In 1881-'82 the reports show 128 school districts; there are 118 school-houses in the county - eight log, eleven stone, thirty-six frame and sixty-three sod; thirteen of the frame and two of the stone houses are furnished with patent desks. Teachers employed, holding first grade certificates, four males and two females; second grade, nineteen males and thirty-five females; total number employed, 125; average salary of teachers per month, for males, $18.42; for females, $17.30; amount received for school purposes in the county for the year 1881, $16,543; paid out for the same period, $12,502.26. With another season of property like that of 1882 the school interests of the county will be vastly benefited, both in the quality of the buildings and the pay of teachers. The friends of education in the county have courageously labored in the past under many discouragements. In 1882 two districts have expended $6,000 for school buildings. The average pay of teachers in 1882 was $19 for males and $18 for females. Four months' schools were taught. The County Institute commenced August 7 and continued four weeks. It was largely attended.
Since the first settlement in 1870 the growth of Smith County has been marvelous as the following figures prove: Population in 1870, 66; in 1875, 3,876; increase in five years, 3,810; population in 1878, 8,315; increase in eight years, 8,249. The national census of 1880 shows a population of 13,904, an increase since the first settlers came in, twelve years since, of 13,838! The population of the county entitles it to two members of the Legislature. The increase in acreage of field crops from the first settlement to the present time shows that the labors of the people have kept pace with the growth of population. In 1872 the acreage in corn, wheat, rye, barley, prairie meadow, prairie pasture, sorghum, oats, broom corn, etc., amounted to 5,310 acres. The latest returns show an acreage of 69,310.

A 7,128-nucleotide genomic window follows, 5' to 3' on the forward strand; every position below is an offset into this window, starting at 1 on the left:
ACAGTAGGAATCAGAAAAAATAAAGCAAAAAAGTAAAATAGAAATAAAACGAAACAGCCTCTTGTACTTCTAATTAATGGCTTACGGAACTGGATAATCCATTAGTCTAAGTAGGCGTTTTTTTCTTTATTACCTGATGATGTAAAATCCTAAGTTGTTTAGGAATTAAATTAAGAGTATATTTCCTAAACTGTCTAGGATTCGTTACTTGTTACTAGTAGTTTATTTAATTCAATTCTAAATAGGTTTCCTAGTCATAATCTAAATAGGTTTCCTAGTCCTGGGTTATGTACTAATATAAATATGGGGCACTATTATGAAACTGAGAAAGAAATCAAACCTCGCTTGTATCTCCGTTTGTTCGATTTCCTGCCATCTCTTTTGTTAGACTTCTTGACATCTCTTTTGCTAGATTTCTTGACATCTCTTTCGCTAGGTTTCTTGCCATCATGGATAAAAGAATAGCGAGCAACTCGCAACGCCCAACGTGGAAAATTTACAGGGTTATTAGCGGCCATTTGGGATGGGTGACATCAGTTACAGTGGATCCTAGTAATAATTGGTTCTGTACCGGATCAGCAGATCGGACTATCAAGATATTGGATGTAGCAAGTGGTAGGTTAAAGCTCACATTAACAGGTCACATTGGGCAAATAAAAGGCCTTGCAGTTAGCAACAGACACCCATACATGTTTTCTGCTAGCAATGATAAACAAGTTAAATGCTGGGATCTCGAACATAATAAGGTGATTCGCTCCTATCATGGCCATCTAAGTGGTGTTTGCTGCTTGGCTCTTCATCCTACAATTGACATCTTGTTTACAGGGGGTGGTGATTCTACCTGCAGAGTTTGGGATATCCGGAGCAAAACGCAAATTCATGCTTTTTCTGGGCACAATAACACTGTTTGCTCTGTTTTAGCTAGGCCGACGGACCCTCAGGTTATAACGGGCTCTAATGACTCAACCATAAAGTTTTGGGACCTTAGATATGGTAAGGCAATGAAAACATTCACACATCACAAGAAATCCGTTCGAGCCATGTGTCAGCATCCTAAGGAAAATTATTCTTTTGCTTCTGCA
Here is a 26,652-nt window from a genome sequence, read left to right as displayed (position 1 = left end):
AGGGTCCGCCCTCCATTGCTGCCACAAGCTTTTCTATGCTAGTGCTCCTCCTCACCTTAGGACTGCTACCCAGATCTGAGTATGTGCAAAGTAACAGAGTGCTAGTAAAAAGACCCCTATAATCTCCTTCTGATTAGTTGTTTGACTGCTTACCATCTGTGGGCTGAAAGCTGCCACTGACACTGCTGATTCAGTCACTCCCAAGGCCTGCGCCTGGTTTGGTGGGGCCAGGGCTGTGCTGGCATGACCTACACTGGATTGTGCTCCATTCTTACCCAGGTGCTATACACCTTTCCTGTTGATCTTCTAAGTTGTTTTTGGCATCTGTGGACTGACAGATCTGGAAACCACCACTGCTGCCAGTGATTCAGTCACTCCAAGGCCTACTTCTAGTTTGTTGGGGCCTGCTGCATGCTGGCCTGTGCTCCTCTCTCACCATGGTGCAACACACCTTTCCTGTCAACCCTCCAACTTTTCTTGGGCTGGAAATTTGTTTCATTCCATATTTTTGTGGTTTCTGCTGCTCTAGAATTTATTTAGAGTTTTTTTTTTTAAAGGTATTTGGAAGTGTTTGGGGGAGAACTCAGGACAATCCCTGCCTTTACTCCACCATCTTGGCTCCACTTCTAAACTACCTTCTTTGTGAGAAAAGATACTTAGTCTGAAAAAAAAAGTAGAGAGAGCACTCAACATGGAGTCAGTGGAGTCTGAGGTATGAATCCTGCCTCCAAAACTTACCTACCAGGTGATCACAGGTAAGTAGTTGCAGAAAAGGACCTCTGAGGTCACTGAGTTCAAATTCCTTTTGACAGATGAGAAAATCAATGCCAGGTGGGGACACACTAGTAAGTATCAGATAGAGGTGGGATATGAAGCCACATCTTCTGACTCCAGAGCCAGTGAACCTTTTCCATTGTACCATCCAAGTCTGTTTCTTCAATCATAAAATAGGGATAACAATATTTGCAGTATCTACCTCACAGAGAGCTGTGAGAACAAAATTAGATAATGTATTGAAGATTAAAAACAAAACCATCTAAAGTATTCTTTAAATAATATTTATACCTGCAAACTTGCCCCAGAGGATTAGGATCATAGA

The statistics for 1882 make the following showing: Number of acres in cultivation, 341,304; valuation, $1,831,027. Number of acres sown in fall wheat in 1881, 5,368; rye, 5,626. Number of horses, 5,046; mules, 558; cows, 3,982; other cattle, 6.113; sheep, 2,659; swine, 20,236. Fruit trees, bearing: 320 pear, 12,851 peach, 1,047 plum, 390 cherry, 23,571 apples. Not bearing: 1,156 pear, 43,747 peach, 3,281 plum, and 3,976 cherry. Artificial forests, trees on year old and over: 273 acres walnut, 49 acres maple, 71 acres honey locust, 1,044 acres cottonwood, other varieties, 2,167 acres. Total population on the county in 1882, 12,870.
There are four excellent grist-mills in the county, all located on the Solomon River, owned by Wilson & Sons, Excelsior Mills, Keeler & Son, and Bougman & Tally. Capital invested, $15,300. Value of products annually estimated at $20,000.